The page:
Supporting Parents in their Support of their Child
Life is complex, defined by the relationships that we create with the world around us. The life of the young child is always connected, growing in meaningful dialogue with all whom they encounter.
The Beginnings Blog will examine important ways in which children find meaning, in their lives and in their Preschool, Prekindergarten, or Kindergarten education. We will aim to support parents as they support their children in the navigation of these complexities.
And the life of the young child is complex. Parents and educators have the joy of seeing young children grow each day, taking important steps (both literal and figurative) on their journey through life. This is a gift, not to be squandered.
Find Meaning for the Children. Take the Time to Listen.
Many years ago, in a different city and a different time in my life, I was working with four-year-old prekindergarten children. During a project on nature, I developed a lesson on the differences between things that were living, non-living, and dead. When it came time to teach the lesson, I grew frustrated because the investment that I had put into it was not mirrored by the prekindergarten students. I felt that this information was something that they needed to know, and I believed that I was somehow failing them because the lesson had fallen flat. I voiced my frustration to a veteran colleague, who offered me the following advice: “Find meaning for the children. Find the thread which connects the information to their lives. Do this by taking the time to listen.”
This advice still supports my teaching many years later, and I believe it can be an important lesson for parents as well. When we, as teachers and parents, take the time to deeply listen to the perspectives of young children, we can find meaningful ways to connect our ideas about the world with theirs. We can gain appreciation for the seriousness of children’s thought, their integrity, and the joy that they bring to discovery and revelation. By deeply listening, we also tell children that they are valued, which supports behavior management and personal organization. But those are topics for another day.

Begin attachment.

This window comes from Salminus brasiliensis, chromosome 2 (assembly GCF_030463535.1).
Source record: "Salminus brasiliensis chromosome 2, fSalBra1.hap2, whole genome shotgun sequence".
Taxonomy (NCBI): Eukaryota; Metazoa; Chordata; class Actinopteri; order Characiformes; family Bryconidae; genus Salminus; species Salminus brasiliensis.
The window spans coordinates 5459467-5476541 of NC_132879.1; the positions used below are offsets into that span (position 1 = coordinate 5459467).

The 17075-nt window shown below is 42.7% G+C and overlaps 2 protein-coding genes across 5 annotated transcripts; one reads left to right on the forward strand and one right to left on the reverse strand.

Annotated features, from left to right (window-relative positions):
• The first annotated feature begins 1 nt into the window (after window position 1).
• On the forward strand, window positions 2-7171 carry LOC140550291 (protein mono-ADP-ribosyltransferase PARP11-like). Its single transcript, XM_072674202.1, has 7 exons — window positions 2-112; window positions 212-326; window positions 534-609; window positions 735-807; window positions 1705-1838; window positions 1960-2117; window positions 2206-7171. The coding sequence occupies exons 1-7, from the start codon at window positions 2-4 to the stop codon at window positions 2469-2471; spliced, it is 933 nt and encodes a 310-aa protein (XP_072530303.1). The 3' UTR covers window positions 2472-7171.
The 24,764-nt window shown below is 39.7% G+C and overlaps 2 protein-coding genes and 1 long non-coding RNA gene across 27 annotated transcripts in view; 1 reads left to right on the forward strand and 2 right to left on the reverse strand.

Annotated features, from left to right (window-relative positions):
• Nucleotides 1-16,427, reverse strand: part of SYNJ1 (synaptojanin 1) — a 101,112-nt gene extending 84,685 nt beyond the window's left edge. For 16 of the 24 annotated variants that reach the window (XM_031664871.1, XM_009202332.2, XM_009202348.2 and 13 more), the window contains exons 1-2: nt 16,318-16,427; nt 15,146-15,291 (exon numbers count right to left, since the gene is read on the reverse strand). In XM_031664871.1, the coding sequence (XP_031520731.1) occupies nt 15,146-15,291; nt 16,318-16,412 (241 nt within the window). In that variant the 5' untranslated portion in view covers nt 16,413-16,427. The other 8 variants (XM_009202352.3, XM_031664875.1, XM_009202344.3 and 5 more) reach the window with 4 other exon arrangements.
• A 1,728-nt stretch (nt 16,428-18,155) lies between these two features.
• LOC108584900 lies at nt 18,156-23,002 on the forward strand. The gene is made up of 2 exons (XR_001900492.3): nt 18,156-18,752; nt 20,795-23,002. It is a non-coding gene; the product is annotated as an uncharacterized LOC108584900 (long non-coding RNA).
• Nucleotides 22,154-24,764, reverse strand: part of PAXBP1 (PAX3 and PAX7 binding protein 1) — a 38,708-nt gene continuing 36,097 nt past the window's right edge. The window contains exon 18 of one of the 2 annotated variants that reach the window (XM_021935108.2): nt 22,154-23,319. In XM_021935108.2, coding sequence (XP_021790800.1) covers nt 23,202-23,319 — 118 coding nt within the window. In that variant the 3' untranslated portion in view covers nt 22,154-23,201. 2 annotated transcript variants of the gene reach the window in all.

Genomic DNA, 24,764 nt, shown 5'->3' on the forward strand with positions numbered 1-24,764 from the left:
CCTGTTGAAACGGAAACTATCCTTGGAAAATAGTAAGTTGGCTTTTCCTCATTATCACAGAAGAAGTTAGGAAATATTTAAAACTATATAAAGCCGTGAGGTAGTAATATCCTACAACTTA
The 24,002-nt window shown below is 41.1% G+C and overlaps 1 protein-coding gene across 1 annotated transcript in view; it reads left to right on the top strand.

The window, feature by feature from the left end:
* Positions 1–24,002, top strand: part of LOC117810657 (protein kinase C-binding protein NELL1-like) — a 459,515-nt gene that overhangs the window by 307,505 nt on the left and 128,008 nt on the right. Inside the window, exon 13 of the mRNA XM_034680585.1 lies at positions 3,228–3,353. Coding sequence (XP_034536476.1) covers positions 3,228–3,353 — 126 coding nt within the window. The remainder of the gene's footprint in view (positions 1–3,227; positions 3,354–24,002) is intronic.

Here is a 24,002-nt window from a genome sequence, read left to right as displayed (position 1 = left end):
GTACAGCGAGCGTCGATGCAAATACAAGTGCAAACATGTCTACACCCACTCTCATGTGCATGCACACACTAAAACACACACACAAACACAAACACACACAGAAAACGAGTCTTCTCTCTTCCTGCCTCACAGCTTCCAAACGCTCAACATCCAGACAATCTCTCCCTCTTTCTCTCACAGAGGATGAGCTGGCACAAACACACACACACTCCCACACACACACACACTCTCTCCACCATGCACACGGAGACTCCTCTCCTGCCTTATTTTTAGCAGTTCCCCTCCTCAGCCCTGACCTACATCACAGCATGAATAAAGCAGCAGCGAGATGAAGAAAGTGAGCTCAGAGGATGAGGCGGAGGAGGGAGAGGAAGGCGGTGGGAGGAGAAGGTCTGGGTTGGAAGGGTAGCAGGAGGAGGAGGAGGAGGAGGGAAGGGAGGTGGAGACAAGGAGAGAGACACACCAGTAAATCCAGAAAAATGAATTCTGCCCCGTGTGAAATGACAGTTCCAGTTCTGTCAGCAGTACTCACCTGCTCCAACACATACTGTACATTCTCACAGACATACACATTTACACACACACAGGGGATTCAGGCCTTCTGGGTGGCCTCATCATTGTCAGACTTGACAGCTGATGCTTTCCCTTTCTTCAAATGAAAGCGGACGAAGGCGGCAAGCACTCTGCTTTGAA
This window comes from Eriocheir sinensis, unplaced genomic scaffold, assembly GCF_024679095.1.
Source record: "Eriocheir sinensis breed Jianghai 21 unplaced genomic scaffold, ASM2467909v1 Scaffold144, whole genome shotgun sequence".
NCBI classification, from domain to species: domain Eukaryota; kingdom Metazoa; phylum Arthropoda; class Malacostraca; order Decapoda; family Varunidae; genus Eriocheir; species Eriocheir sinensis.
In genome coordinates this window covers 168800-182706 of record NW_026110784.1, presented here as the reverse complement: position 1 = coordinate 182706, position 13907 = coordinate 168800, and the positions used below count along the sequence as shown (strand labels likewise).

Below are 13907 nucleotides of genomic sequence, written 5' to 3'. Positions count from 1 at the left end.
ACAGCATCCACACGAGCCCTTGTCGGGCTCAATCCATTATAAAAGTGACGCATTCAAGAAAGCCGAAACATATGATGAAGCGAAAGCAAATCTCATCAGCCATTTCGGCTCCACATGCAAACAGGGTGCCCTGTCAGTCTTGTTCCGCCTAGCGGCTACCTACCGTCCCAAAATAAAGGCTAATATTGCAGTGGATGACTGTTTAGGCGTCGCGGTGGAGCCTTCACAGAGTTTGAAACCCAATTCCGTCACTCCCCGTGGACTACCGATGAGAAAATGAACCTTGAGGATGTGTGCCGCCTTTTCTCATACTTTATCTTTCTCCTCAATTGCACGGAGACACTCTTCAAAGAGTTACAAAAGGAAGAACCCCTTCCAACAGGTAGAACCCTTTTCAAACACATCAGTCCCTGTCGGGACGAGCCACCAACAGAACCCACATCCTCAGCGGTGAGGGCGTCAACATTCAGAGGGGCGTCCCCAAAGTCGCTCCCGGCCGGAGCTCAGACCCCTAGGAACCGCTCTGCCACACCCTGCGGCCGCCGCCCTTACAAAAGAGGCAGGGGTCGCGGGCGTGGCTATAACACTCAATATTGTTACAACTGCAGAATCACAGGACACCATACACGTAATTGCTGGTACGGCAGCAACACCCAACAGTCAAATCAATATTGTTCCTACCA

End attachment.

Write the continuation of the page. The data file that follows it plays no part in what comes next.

Over the next few months we will use this idea of complexity to support ways that we can grow as parents and educators of our children in Preschool, Prekindergarten, and Kindergarten. We can offer ideas, strategies, and experiences (both good and bad), which can help us understand how to foster meaningful connections between ourselves, our children, and the complex lives which we all lead.
Beginnings at MFS is the Moorestown Friends School Early Childhood Program (Preschool, Prekindergarten, and Kindergarten) The Beginnings Blog is intended as a helpful tool for parents and guardians of young children, examining important ways in which children find meaning, in their lives and in their education.
Author Garrett McVaugh is the Beginnings at MFS Half-Day Preschool Teacher. Along with his Teaching Assistant Pauline Williams, he guides some of the youngest MFS students through their first year of school. A graduate of Haverford College, Garrett has been an early childhood educator for over a decade. Prior to MFS, he was a teacher at Preschool of the Arts in Madison, WI. Prior to living in Wisconsin, Garrett spent eight years teaching at St. John’s Episcopal Preschool in Washington, DC.
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